Malta-based cryptocurrency exchange OKEx rolled out option contracts on Ethereum’s ether (ETH) token on Thursday, ending the Panama-based Deribit’s virtual monopoly in the space.
“OKEx ETH Options Contracts will be settled in ETH. Each contract’s face value of ETH/USD options is 1 ETH,” Jay Hao, CEO of OKEx, told CoinDesk.
Options are derivative contracts, which give the buyer the right, but not obligation to buy or sell the underlying asset at a predetermined price on or before a specific date. While a call option represents a right to buy, a put option gives the holder the right to sell.
The mark prices of exchange’s options are determined by the Black-Scholes model on a real-time basis, and the final settlement price will be generated via a time-weighted average of the underlying price over a period of time ahead of expiry.
To avoid what OKEx calls a “societal clawback”, the exchange has already established an ETH/USD options insurance fund of 1,000 ETH, worth about $240,000 as of Friday. Clawbacks occur when the exchange’s insurance fund lacks sufficient reserves to cover investors’ total margin call losses. Exchanges face such shortages and socialize losses by clawing back a portion of the gains of profitable traders when the market unexpectedly sees a big bullish or bearish move, leading to forced unwinding of long/short positions.
“Options would give traders more versatility and a great way to hedge their risk,” said Hao. Ether’s fortunes are closely tied with the use of Ethereum in decentralized applications (dApps). Hence, one may argue ether options are hedging instruments for dApps.
Investor interest in the crypto derivatives market has exploded this year, with open interest in ether futures listed on major exchanges rising by 100%. Meanwhile, open interest in ether options listed on Deribit has skyrocketed by over 900%, according to the data provided by the crypto derivatives research firm Skew.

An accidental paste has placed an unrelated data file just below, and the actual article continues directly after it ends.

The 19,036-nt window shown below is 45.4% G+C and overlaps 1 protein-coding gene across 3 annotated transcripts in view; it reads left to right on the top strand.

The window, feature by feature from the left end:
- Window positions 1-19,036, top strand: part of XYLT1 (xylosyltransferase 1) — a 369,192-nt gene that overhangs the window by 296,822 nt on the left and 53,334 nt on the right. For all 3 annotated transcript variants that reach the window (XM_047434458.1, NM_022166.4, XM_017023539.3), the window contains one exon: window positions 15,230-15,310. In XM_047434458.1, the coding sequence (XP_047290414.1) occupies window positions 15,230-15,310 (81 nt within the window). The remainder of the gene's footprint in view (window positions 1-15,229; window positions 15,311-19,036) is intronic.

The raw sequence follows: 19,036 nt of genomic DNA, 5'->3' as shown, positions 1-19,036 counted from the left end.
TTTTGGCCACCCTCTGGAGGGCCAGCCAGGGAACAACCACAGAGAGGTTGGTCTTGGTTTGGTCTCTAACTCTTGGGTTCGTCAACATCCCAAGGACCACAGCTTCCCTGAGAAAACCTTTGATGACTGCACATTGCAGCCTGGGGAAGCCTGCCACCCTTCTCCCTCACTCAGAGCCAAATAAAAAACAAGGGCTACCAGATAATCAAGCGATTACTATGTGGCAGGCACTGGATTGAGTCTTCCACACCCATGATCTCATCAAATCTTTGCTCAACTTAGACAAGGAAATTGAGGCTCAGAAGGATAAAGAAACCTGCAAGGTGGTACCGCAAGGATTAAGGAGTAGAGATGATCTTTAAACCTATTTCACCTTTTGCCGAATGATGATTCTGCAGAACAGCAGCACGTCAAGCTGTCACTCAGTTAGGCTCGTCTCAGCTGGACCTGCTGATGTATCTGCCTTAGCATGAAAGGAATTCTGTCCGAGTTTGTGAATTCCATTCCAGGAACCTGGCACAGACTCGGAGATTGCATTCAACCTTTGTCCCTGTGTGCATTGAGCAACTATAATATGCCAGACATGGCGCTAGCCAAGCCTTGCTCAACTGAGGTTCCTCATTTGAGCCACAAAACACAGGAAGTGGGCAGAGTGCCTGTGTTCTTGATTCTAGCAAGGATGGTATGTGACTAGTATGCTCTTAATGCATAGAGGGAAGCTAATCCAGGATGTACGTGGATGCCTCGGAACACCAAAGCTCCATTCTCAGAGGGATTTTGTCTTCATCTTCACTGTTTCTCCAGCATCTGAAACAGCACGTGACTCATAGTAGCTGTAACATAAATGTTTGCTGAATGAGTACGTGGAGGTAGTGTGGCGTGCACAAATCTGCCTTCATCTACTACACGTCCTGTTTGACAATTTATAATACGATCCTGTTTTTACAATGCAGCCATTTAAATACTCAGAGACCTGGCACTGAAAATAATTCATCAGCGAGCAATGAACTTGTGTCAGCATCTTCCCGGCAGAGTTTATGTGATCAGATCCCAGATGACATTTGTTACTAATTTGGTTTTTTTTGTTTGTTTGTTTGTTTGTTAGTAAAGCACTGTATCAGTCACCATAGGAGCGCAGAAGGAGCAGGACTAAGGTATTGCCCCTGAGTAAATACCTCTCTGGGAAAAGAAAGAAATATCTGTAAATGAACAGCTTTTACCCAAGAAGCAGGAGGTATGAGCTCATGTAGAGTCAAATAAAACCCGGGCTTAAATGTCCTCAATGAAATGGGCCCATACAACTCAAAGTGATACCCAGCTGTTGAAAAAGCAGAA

As of Thursday, OKEx was the largest ether futures exchange by open interest, accounting for 26% ($179 million) of the global tally of $672 million. Further, the exchange recently surpassed BitMEX to become the largest bitcoin (BTC) futures exchange by open interest.
“Adding ETH options is a logical next step for us, and also a market demand particularly as we pride ourselves on the wide variety of products and features that we offer traders, allowing them to keep their pricing strategies more flexible,” said Hao.
While OKEx dominates the futures product, the options segment is ruled by Deribit exchange. As of Thursday, Deribit accounted for more than 75% of the total open interest of $1.3 billion in BTC options and contributed almost the entire open interest of $144.35 million in ether options. Meanwhile, OKEx contributed only 4% of the total open interest in BTC options.
OKEx, therefore, has plenty of ground to cover before threatening Deribit’s number one position in the options market. The exchange has traded $1 million worth of ether option contracts since inception and has $342,000 worth of open positions at press time.
OKEx plans to launch options on EOS, the ninth largest cryptocurrency by trading volume, on June 18.
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